Adolescent and Child Development Lawrence Questionnaire
- Length: 7 pages
- Subject: Children
- Type: Questionnaire
- Paper: #74297560
Excerpt from Questionnaire :
The transition from pre-conventional to conventional moral development is changing one's view from selfishness to responsibility for others. The transition from conventional to post conventional development is from goodness to truth that "they are people, too." Gilligan's theory supports that there is more than one dimension to moral reasoning, whereas Kohlberg's theory is focused on a male-centered view.
An individual employing problem-focused coping strategies will target the cause of their stress and focus on the problem that is causing the stressful situation. People typically try to learn about the problem and develop skills to manage the situation. Problem-focused coping strategies work best in situations the individual can control, for example, studying for an exam and work-based stressors. In circumstances that are out of an individual's control, such as death and coping with loss, one can use emotion-focused coping strategies. Emotion-focused coping involves reducing stress that is coupled with negative emotional responses such as anxiety, embarrassment, and fear. Such strategies include keeping oneself busy to keep their mind occupied, releasing tension to other people, praying, avoiding the problem, and expecting the worse case scenario. Emotion-focused coping is best used when a situation is out of a person's control, such as disease and terrorist attacks.
Reciprocal socialization is a socialization process where one group complements another, and vice versa, and their exchanging interactions socializes both parties. Reciprocal socialization impacts the family of the adolescent as the parents socialize the adolescent, the adolescent also socializes the parents. Adolescents develop their sense of norms and functions in part by the socialization provided by their parents and family. Parents are impacted by the adolescent's socialization as it influences family decisions and discussions. In these situations, ideas of the adolescent are incorporated into the family dynamic.
A learning disability is a classification used to describe problems that affect the brain's ability to receive, process, analyze, or store information. Interventions to address learning disabilities in adolescence range from alterations with direct instruction and classroom adjustments, to special education. Intervention techniques include highly structured teaching environments and in small learning increments, assessing progress frequently, correcting mistakes immediately, modifying test procedures, alternative assignments to meet the adolescent's needs, educational therapy, and to link intervention activities with family activities.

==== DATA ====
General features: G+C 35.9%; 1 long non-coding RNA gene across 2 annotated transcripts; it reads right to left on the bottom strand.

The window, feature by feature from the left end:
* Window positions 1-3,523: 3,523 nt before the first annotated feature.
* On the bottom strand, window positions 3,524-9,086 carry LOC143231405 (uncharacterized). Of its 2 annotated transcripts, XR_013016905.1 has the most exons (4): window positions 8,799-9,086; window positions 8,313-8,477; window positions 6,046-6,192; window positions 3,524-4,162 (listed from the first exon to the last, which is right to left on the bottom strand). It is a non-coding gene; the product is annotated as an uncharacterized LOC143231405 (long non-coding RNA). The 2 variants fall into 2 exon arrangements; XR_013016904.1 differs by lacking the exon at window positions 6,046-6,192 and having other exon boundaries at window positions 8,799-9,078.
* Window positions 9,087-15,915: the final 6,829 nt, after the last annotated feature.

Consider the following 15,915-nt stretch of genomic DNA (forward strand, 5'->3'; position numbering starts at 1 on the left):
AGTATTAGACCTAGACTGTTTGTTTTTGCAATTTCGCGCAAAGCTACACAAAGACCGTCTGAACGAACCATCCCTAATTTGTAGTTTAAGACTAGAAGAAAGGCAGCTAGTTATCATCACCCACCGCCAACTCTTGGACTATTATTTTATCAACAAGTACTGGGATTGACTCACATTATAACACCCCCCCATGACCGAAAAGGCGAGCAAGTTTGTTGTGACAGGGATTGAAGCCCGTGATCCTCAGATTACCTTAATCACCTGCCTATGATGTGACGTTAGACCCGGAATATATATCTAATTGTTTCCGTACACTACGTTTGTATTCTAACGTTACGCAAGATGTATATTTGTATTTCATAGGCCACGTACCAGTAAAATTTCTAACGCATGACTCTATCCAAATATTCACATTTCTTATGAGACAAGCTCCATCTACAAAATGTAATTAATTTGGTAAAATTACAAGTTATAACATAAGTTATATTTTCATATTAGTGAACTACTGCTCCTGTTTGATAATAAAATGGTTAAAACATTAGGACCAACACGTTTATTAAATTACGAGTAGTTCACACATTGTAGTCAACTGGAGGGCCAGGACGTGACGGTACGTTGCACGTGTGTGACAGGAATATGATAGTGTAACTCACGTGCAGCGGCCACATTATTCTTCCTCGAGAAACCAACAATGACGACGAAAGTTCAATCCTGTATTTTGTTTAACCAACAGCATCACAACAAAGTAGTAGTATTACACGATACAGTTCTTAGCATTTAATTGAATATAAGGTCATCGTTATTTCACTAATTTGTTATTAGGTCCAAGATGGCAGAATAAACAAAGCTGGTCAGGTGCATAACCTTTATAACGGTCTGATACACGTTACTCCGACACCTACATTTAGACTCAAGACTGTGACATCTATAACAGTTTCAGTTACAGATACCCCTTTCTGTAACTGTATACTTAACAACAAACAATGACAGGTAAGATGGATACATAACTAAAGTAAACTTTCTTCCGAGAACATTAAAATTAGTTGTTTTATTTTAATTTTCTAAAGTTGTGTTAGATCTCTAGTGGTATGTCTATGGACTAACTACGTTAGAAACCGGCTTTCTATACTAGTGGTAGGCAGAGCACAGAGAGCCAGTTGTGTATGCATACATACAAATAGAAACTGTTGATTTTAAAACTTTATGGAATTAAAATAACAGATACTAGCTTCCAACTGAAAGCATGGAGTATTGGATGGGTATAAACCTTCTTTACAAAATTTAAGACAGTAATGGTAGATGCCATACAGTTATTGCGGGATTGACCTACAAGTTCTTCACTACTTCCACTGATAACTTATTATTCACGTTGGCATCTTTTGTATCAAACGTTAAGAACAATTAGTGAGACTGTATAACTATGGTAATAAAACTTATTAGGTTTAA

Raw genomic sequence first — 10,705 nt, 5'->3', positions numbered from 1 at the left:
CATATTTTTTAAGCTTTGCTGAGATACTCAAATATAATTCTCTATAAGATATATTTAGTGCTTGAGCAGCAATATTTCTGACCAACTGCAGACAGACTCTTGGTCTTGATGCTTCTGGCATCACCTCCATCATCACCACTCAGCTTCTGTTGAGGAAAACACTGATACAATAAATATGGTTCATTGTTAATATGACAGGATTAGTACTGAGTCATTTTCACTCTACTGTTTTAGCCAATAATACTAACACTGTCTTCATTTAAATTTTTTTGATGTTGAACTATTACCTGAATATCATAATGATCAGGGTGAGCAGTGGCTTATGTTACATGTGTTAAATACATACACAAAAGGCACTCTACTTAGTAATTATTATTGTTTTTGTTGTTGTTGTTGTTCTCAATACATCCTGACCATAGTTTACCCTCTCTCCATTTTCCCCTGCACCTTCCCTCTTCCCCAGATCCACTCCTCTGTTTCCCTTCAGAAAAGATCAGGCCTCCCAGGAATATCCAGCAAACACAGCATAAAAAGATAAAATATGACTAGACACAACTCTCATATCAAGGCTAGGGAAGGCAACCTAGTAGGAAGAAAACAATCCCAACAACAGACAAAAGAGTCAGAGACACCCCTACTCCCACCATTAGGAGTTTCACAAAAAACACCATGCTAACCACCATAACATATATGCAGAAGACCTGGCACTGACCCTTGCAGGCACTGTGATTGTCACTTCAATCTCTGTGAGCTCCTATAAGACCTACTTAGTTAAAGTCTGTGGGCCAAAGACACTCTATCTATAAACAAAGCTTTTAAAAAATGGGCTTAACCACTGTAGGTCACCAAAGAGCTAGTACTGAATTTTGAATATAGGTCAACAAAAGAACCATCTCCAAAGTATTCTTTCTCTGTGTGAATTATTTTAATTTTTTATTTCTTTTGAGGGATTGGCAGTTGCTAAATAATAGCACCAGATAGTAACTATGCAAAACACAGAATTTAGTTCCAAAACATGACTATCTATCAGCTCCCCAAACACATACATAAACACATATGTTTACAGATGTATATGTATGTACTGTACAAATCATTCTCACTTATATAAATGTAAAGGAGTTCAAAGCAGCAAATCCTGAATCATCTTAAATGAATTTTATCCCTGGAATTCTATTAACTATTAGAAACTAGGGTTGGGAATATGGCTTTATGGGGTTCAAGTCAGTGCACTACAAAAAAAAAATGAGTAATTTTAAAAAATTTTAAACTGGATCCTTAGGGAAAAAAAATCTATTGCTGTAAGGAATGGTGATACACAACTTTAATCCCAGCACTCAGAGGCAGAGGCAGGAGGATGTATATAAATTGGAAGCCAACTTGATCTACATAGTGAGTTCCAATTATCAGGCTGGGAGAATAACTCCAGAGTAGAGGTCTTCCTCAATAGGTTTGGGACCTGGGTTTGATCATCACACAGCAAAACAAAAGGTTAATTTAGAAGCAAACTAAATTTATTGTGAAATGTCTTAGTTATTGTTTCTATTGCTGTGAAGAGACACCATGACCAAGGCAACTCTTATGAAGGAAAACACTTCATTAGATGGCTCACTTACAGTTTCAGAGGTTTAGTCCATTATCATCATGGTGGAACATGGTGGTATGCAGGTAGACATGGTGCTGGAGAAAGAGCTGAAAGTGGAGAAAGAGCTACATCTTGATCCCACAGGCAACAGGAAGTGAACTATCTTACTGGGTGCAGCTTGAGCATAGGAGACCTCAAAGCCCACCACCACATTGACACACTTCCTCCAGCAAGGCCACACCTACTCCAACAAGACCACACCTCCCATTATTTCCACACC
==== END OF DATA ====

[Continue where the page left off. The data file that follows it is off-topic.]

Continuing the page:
A host of problems affect adolescents each day, as this a unique time for building world concepts and personal identity. According to the U.S. Department of Health and Human Services, four of the major problems affecting the greatest amount of adolescents in the United States are: adolescent pregnancy, substance abuse, runaway youth, and educational/employment deficits.
Approximately one million teenage women become pregnant each year, making it one of the most widespread and costly problems facing American youth. In recent decades, abstinence education has proven to be the least effective intervention method. The most effective intervention method for teen pregnancy involves a balance of sex education and the providing of accessible health and social support services.
Substance abuse among young people is quite significant, and includes the abuse of alcohol, tobacco, marijuana, stimulants, sedatives, and other illicit drugs. An incredible 91% of adolescents have admitted to abusing alcohol alone. Intervention methods for adolescent substance abuse include improving self-image and increasing education regarding substance abuse. In addition, adolescents must be educated regarding peer pressure and resistance techniques.
In the U.S., approximately 1.2-1.5 million children and adolescents run away from home each year -- this figure does not reflect children running away from foster care or residential placements. According to the U.S. Department of Health, interventions programs have not been placed, and effective studies have not been conducted.
Education deficits are significant in the U.S. As minorities and those of poor economic status are concentrated in the bottom fifth tier of almost every standardized test. Drop out rates are highest in urban areas; in some cities the chances of a student completing their sophomore year of high school is 50%. Intervention techniques include focusing on reading and mathematics to improve standardized test scores. To reduce dropout rates, execution of youth employment and training programs have proven to be beneficial as they improve employability, and result in wages as a healthy incentive to remain in school.